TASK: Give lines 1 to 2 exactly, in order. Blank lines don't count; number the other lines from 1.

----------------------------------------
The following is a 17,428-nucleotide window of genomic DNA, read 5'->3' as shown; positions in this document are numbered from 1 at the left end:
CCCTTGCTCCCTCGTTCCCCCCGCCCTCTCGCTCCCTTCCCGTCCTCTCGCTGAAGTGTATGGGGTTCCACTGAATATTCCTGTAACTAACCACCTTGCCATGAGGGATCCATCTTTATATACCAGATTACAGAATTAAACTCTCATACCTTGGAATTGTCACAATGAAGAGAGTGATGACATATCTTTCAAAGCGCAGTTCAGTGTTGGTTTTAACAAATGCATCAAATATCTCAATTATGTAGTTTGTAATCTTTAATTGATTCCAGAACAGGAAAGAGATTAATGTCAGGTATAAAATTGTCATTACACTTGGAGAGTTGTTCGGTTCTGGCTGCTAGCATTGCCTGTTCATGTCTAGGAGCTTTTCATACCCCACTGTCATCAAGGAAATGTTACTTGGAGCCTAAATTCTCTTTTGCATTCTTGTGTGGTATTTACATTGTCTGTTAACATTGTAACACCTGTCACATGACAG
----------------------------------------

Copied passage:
The following is a 17,428-nucleotide window of genomic DNA, read 5'->3' as shown; positions in this document are numbered from 1 at the left end:
CCCTTGCTCCCTCGTTCCCCCCGCCCTCTCGCTCCCTTCCCGTCCTCTCGCTGAAGTGTATGGGGTTCCACTGAATATTCCTGTAACTAACCACCTTGCCATGAGGGATCCATCTTTATATACCAGATTACAGAATTAAACTCTCATACCTTGGAATTGTCACAATGAAGAGAGTGATGACATATCTTTCAAAGCGCAGTTCAGTGTTGGTTTTAACAAATGCATCAAATATCTCAATTATGTAGTTTGTAATCTTTAATTGATTCCAGAACAGGAAAGAGATTAATGTCAGGTATAAAATTGTCATTACACTTGGAGAGTTGTTCGGTTCTGGCTGCTAGCATTGCCTGTTCATGTCTAGGAGCTTTTCATACCCCACTGTCATCAAGGAAATGTTACTTGGAGCCTAAATTCTCTTTTGCATTCTTGTGTGGTATTTACATTGTCTGTTAACATTGTAACACCTGTCACATGACAG